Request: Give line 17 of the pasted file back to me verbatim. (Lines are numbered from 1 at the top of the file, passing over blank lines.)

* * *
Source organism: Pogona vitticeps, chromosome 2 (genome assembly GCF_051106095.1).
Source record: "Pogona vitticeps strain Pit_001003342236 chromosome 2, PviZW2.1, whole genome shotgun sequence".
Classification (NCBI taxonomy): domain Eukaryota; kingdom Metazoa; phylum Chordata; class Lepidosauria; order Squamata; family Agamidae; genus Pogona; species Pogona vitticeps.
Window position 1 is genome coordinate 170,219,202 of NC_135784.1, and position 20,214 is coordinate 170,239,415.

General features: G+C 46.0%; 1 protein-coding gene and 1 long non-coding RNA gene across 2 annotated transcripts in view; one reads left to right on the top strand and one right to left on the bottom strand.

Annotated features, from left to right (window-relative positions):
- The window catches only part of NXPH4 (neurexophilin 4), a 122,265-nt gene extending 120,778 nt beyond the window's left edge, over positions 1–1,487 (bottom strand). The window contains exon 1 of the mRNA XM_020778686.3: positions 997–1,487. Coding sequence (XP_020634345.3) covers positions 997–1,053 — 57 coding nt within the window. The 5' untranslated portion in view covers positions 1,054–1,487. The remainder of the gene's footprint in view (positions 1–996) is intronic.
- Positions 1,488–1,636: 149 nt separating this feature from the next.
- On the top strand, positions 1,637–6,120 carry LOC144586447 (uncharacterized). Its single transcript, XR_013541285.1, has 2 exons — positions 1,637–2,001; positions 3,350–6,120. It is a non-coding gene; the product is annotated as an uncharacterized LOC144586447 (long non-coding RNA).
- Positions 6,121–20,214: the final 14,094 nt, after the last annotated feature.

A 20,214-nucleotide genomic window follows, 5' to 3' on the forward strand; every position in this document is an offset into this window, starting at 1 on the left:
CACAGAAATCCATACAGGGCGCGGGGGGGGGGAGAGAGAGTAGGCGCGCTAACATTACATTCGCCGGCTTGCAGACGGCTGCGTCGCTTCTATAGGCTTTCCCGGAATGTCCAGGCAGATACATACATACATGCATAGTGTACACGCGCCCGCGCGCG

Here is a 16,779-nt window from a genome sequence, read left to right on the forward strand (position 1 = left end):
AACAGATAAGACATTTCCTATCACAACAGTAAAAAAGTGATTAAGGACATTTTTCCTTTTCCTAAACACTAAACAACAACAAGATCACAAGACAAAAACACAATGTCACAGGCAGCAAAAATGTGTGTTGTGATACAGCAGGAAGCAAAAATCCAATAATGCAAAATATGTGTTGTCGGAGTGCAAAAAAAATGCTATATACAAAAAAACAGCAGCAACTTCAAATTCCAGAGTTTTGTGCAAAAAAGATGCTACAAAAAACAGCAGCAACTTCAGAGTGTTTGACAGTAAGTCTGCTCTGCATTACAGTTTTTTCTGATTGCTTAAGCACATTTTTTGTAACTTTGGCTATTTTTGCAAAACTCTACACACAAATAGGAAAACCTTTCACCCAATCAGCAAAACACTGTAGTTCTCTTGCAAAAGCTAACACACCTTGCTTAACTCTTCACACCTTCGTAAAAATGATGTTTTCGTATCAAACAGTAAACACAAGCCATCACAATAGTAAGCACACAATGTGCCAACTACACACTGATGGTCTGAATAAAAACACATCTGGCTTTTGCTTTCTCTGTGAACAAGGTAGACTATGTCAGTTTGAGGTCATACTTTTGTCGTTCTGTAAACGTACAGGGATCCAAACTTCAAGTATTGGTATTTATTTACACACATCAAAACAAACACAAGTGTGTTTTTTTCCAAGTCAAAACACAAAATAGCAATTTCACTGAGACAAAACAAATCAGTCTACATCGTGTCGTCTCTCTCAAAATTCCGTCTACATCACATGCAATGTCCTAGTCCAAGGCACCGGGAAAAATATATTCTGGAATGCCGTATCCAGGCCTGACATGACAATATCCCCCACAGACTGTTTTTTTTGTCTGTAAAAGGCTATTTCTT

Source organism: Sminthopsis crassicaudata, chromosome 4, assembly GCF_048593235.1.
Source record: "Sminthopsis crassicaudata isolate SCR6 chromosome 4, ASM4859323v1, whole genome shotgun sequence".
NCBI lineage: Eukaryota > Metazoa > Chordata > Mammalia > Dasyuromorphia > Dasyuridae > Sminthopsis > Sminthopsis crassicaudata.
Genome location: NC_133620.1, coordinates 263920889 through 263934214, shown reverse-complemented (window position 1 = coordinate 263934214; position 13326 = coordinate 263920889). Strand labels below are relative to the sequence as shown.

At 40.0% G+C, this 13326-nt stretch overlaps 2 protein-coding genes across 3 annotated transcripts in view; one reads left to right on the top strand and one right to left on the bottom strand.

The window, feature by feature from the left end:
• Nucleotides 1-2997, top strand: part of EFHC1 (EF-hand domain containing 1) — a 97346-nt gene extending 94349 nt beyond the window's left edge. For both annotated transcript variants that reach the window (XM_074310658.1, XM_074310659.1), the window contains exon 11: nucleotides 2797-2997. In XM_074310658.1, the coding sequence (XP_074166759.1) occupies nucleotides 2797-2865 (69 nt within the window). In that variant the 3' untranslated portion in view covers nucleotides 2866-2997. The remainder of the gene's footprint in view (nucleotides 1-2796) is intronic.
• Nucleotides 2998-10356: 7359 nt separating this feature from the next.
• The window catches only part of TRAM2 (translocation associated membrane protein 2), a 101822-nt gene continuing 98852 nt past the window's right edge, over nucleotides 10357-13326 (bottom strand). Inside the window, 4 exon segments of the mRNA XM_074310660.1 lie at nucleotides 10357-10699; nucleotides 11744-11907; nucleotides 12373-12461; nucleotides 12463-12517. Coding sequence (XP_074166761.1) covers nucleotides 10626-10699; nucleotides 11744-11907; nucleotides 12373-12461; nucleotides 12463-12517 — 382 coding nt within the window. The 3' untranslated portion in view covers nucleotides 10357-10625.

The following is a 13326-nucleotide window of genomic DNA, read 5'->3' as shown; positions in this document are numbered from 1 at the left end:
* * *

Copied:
NCBI lineage: Eukaryota > Metazoa > Chordata > Mammalia > Dasyuromorphia > Dasyuridae > Sminthopsis > Sminthopsis crassicaudata.